You plan to move to the Philippines? Wollen Sie auf den Philippinen leben?

There are REALLY TONS of websites telling us how, why, maybe why not and when you'll be able to move to the Philippines. I only love to tell and explain some things "between the lines". Enjoy reading, be informed, have fun and be entertained too!

Ja, es gibt tonnenweise Webseiten, die Ihnen sagen wie, warum, vielleicht warum nicht und wann Sie am besten auf die Philippinen auswandern koennten. Ich moechte Ihnen in Zukunft "zwischen den Zeilen" einige zusaetzlichen Dinge berichten und erzaehlen. Viel Spass beim Lesen und Gute Unterhaltung!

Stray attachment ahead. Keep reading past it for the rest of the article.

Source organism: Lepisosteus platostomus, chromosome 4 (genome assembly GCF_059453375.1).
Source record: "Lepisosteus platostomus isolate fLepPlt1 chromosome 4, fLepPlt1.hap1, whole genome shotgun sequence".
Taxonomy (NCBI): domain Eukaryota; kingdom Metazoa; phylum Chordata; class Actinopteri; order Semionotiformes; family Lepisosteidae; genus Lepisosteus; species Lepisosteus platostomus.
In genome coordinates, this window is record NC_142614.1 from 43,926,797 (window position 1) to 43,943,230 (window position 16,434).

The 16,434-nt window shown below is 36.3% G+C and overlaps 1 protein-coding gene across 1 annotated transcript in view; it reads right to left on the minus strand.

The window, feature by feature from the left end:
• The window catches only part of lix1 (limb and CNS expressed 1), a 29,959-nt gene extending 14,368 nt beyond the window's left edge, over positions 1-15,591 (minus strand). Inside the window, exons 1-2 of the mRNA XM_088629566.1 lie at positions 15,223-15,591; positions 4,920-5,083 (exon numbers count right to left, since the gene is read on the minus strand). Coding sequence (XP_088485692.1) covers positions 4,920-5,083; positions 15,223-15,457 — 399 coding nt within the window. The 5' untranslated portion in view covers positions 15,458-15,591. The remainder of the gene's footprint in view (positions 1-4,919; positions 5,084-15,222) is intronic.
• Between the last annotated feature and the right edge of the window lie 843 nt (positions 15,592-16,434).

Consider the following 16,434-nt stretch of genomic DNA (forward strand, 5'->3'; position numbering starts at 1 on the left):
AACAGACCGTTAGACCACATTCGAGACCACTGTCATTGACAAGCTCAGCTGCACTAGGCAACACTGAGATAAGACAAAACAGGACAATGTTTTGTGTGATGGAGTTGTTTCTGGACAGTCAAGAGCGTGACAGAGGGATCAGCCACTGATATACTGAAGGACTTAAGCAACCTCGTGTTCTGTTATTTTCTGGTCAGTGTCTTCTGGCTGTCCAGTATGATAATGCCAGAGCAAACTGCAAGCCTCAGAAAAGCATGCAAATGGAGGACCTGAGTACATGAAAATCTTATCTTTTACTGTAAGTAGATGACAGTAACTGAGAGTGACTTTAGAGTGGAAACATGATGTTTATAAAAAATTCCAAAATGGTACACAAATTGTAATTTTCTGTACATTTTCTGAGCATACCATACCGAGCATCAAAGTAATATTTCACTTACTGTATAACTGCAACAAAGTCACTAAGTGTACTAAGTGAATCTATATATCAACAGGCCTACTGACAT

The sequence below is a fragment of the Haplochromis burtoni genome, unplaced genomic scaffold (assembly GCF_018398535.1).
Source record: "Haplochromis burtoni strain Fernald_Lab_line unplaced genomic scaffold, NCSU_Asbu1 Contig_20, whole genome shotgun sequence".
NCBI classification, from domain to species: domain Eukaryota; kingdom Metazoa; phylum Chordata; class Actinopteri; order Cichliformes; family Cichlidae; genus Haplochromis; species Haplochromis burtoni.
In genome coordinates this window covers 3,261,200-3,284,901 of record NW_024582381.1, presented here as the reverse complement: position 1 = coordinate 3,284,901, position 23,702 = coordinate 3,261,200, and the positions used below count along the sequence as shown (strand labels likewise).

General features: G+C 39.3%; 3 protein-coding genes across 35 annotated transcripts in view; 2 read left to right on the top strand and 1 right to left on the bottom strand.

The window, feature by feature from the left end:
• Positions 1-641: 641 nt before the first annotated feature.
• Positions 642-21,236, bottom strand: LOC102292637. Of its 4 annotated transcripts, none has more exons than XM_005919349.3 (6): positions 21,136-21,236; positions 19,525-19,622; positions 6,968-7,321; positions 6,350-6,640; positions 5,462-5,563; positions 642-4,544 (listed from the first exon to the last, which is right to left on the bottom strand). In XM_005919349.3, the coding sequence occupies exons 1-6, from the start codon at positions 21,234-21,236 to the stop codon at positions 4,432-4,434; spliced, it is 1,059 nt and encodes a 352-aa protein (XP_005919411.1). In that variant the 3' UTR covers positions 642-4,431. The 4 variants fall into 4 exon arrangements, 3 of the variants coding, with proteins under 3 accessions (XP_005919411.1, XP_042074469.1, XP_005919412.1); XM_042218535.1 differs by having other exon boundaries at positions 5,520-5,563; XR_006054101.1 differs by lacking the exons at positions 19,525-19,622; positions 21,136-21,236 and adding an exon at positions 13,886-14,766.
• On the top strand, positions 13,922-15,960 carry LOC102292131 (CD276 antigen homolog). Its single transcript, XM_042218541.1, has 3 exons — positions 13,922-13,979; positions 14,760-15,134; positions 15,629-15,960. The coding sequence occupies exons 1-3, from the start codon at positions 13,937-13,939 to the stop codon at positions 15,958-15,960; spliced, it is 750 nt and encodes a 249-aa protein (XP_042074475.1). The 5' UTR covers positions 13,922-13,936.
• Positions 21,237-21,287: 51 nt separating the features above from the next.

Deutsch lernen in Davao City!German Language Course in Davao City/Deutschsprachkurs in Davao City,

Sie muessen auf den Philippinen DEUTSCH lernen? You have to learn the German language in the Philippines? Sie wohnen in Davao oder irgendwo in Mindanao? Do you reside in Davao City or somewhere else in Mindanao?

Mein Deutschkurs als Professor am Institute of Languages (Fremdspracheninstitut) an der University of Southeastern Philippines in Davao besteht bereits seit fast